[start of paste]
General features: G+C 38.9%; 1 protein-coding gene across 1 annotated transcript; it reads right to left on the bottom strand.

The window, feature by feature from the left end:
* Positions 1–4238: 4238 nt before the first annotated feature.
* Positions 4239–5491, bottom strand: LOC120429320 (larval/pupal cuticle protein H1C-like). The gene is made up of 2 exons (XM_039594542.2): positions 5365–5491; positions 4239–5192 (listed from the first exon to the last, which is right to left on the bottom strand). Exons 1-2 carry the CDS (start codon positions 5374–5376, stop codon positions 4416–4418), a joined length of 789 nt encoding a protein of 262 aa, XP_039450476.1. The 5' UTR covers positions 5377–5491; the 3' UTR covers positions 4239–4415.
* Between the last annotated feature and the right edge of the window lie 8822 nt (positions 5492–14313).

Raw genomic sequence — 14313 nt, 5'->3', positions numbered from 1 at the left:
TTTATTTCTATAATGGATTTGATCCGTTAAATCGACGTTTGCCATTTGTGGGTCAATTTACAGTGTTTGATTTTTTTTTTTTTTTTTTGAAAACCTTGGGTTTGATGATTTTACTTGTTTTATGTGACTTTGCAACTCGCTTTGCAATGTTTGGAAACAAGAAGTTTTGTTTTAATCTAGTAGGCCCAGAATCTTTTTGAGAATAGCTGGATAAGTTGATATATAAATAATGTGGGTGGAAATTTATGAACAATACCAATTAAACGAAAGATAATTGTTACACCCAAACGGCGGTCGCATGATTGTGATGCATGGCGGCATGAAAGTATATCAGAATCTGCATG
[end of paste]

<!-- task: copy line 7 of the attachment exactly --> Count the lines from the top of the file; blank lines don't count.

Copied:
TTTATTTCTATAATGGATTTGATCCGTTAAATCGACGTTTGCCATTTGTGGGTCAATTTACAGTGTTTGATTTTTTTTTTTTTTTTTTGAAAACCTTGGGTTTGATGATTTTACTTGTTTTATGTGACTTTGCAACTCGCTTTGCAATGTTTGGAAACAAGAAGTTTTGTTTTAATCTAGTAGGCCCAGAATCTTTTTGAGAATAGCTGGATAAGTTGATATATAAATAATGTGGGTGGAAATTTATGAACAATACCAATTAAACGAAAGATAATTGTTACACCCAAACGGCGGTCGCATGATTGTGATGCATGGCGGCATGAAAGTATATCAGAATCTGCATG